For your relationship to go forward, you will have to become skilled at taking adventage of the average moments and giving each other something to remember about those moments.  In a relationship with people who have regular brains, they can wait for amazing moments to do amazing things (have sex, go on a date, compliment the other) because they have nothing but time.  We don’t.  Kate and I have to accept that in any given month we are going to have shitty stretches of time.  So, when the time is average, you have to act like its positive and make shit happen.  Like tonight.  We are going on a date dinner.  We just did one last week, so we aren’t “due” for another.  This isn’t a day that matters , or commemorates anything.  But we’ve matured.  And we know stuff.  One of the things we know is that while shit can happen any time, today we are both feeling healthy, happy, and functional and thats as good as it gets sometimes so lets push it a bit.  So instead of waiting for a perfect evening, shits getting done tonight.  Because we don’t know about tomorrow.  Maybe tomorrow is a beautiful evening, and she gets fainting spells, or I”m stuck in the bathtub because my guts are bleeding.  Maybe that happens tonight, in which case its date dinner tomorrow.  But failing any real grief we are making it happen on this regular average day today, because if we don’t push it, it won’t happen.  
Kate’s comment: smiling as I write this because he was clearly taunting the devil with that paragraph.  His guts are bleeding and although he was going to grit his teeth, I said no, we aren’t going out tonight.  There was some argument but we know each other well enough now for there to be this comfort in failure: acceptance.  Not tonight but it will happen.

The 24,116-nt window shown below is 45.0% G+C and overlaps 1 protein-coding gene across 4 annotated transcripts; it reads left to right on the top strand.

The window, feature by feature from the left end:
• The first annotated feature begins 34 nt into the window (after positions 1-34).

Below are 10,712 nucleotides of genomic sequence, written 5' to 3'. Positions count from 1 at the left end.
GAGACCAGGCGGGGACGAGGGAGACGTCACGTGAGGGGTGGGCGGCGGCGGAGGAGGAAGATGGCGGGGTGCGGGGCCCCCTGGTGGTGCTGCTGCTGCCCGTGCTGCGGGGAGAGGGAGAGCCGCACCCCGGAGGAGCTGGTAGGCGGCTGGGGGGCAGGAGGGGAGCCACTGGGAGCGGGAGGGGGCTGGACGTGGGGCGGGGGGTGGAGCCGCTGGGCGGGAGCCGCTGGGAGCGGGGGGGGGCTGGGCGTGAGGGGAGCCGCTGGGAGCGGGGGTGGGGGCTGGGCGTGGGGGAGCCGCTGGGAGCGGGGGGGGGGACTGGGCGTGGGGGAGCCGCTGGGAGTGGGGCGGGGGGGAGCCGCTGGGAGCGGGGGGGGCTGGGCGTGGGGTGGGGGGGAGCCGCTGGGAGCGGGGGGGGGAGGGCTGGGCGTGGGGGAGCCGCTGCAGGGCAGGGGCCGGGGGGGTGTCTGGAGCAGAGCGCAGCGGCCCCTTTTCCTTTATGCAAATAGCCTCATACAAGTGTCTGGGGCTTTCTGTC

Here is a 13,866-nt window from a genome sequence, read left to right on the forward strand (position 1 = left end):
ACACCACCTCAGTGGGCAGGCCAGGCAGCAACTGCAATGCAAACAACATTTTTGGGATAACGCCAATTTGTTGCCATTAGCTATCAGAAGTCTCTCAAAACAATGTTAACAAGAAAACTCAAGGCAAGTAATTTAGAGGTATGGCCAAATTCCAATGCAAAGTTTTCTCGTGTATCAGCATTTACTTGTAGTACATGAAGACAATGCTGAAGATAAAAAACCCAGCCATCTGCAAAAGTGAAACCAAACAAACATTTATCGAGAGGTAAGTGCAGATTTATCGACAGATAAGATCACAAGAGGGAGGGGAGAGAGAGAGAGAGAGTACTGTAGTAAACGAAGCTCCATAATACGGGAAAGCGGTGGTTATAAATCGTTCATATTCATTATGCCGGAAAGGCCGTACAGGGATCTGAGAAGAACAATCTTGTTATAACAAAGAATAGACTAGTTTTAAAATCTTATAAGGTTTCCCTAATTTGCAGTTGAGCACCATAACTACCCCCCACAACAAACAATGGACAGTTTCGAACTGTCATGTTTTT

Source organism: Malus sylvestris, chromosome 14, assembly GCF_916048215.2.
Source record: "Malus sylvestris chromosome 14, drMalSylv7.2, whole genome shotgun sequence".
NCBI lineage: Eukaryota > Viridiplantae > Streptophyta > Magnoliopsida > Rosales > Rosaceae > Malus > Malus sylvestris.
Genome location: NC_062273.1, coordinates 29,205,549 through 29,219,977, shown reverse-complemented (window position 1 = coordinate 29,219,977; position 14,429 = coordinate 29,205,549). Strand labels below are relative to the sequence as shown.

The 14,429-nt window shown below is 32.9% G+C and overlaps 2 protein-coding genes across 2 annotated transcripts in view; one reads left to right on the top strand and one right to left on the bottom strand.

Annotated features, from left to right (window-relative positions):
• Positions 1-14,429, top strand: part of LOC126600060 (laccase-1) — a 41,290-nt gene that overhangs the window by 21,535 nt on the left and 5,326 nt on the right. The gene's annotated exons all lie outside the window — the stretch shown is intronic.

PTSD episodes are tiresome on the other people, but almost invisible.  They can see some of it, but most of the symptomology is hidden.  Your face and voice will only show a fraction of the pain.  So its hard for those attending our freak-outs to know how to gauge this one.  Is this bad? Is it mild? We don’t know.  I suffer from PTSD myself, and yet when Kate is reacting it takes a bit to know which kind I’m dealing with.  Some a hug will help.  Some a hug will feel like she’s being confined and restrained.  Its not easy to know.  And its fucking tiring to try figure it out.  As well, lots of times the triggering of an episode is a self inflicted wound, for both of us.  We both are guilty of reading and getting involved in stuff when we know we don’t have the capacity for it.  Its hard to comfort and support someone who keeps stepping on the same nail, time and time again and complains about a sore foot.  So, its one hell of a big ask to expect someone who was prepared for regular ups and downs, to take on our amount of downs.  
Kate’s comment: so bloody true.  This is why I value honest friends and companions.  The ones that turn around and say, “WTF girl?”  I have a follower on my Kate Gillie Art page who is a Canadian Veteran, he calls me out whenever I post something he thinks is wrong.  I love that.  He will argue back and forth, and generally, he’s right.  I LOVE friends who aren’t kiss asses.  Equally my dearest doesn’t hold back.  He will literally call me a bitch if I’m being a bitch, which let’s be honest is fairly often when I’m p*ssed off.  I have a tongue that will one day slice my own throat.
I see a pile of versions of this. Perhaps other may see more, but I’ll be blunt and list them.
  1. You’re blind.  Your pain hurts so much that you can’t even see that he is actually amazing.  You happen to need someone or something to lash out at and be angry at, and since he’s there that happens to be him.  So while your pissed at him now, you’re really gonna be fucked when you push him away because he was the best thing happening to you.